I have several thoughts about teaching and learning because of what I have learned about power posing. First of all, Cuddy’s work on power posing reminds me of the fact that teaching and learning are embodied practices. It is so easy to think that teaching and learning are all about the so-called life of the mind, and forget that our bodies—how they look and what we do with them—actually have implications for teaching and learning. This is so because society tells stories about our bodies, but we also need and can use our bodies to teach and to learn in different ways. As a new teacher and a somewhat slow learner, I had to go through several disappointments before realizing that staying up all night to prepare lesson plans and lectures generally does not lead to effective and productive class sessions. As a more experienced teacher and more experimental learner now, I am trying more to teach and learn experientially or kinesthetically.

Second, Cuddy uses a pithy phrase to summarize her ideas about power posing: “fake it ‘til you become it.” Her point here is, of course, that by power posing when you are in fact short on confidence but full of anxiety, you will gradually become the courageous and self-assured person that you want to be. Cuddy’s emphasis on “becoming” actually affirms what we do as teachers and students: namely, we as humans are capable of learning, changing, growing, and developing. At the same time, most of us have learned from Judith Butler by now that something is not “fake” just because it is performative. In terms of teaching and learning, perhaps a better phrase would be: “do it ‘til you become it.” No matter how long “we” have been teaching, we can all become better in our craft as teachers through power posing and/or other kinds of practice and training.

Third, Cuddy urges her audience at the end of her TED Talk to share with others the power of power posing. Earlier, she had related her own struggle as a graduate student at Princeton, where she felt she did not belong, as well as how she used the pithy phrase about “faking it” to help a female student of her own to overcome that same feeling of inadequacy. I wonder how many teachers who power pose to get themselves ready for classes would be willing to tell their students who lack confidence about power posing. More than that, I wonder how many would be able to share their own struggles with self-doubt to help empower their students to face life’s “mountain lions,” whether real or figurative. Being vulnerable is not exactly a pose of power, but it can be a more effective teaching posture at certain times and with particular students.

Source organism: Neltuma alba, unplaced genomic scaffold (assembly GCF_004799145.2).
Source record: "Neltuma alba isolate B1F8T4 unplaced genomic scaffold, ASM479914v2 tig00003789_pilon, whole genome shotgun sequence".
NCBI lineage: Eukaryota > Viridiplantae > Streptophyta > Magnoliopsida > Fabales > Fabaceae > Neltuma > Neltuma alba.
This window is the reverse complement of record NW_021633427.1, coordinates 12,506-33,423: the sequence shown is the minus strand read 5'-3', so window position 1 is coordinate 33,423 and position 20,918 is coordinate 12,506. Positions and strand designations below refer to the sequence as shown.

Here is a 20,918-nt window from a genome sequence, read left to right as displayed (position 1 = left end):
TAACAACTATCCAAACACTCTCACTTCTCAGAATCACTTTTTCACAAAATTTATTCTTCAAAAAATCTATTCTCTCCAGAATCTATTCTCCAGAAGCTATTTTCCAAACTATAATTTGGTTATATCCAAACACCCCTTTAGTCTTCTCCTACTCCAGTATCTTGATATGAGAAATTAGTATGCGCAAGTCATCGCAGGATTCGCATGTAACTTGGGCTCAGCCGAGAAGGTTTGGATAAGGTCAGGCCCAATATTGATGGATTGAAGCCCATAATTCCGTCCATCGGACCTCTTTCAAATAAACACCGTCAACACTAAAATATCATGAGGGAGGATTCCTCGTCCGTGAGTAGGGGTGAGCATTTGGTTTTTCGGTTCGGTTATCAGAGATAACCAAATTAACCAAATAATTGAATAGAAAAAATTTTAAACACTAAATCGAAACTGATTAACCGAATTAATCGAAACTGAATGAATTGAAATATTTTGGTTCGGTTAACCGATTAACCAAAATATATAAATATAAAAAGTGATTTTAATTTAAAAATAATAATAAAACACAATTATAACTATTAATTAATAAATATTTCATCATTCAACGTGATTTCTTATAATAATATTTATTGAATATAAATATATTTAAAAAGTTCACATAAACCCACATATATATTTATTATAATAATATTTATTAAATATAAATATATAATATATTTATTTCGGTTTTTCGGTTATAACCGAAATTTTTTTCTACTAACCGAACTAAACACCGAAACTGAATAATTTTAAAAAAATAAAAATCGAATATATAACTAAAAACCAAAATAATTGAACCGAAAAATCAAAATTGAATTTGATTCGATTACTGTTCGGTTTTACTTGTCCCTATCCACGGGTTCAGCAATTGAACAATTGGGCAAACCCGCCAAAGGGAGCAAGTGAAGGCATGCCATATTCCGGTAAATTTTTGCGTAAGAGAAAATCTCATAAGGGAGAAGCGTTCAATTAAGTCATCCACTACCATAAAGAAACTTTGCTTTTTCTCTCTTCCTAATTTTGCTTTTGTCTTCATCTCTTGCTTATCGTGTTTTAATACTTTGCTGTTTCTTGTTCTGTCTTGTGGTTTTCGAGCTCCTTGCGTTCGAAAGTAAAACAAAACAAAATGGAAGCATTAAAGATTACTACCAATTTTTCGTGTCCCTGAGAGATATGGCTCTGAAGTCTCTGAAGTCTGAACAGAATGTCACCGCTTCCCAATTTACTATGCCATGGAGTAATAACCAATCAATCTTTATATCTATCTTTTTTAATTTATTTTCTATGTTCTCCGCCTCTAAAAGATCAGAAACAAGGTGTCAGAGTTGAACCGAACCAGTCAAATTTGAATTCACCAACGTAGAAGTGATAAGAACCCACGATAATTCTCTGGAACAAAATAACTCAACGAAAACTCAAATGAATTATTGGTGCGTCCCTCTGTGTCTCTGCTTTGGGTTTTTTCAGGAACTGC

A few years back, we spent some time in New Zealand, where we learned of the ancient Maori tradition of warriors striking a pose to ready themselves for combat. Sometimes their “power posing” was intimidating enough to forgo the need to actually engage in battle. Here’s a link to New Zealand’s national rugby team performing a rendition of the Haka: These guys aren’t “too tough” to power pose, although I’m not sure I can recommend taking it to this extreme before class (one must keep in mind the dangers of becoming an overconfident and overpowering teacher). Perhaps it could help before presenting at the next AAR/SBL? Feel free to substitute the academic colleagues of your choice in your imagination, as long as you are among them. Enjoy the clip.

Tat-Siong Benny Liew

About Tat-Siong Benny Liew

Tat-siong Benny Liew is Class of 1956 Professor in New Testament Studies at the College of the Holy Cross, USA. He is the author of Politics of Parousia (Brill, 1999), and What Is Asian American Biblical Hermeneutics? (University of Hawaii Press, 2008). In addition, he is the editor of the Semeia volume on “The Bible in Asian America” (with Gale Yee; SBL, 2002), Postcolonial Interventions (Sheffield Phoenix, 2009), They Were All Together in One Place? (with Randall Bailey and Fernando Segovia; SBL 2009), Reading Ideologies (Sheffield Phoenix, 2011), Psychoanalytical Mediations between Marxist and Postcolonial Readings of the Bible (with Erin Runions; SBL, 2016), Present and Future of Biblical Studies (Brill, 2018), and Colonialism and the Bible: Contemporary Reflections from the Global South (with Fernando Segovia; Lexington, 2018). Liew is also the Executive Editor of an academic journal, Biblical Interpretation (Brill); in addition, he is the Series Editor of T&T Clark’s Study Guides to the New Testament (Bloomsbury).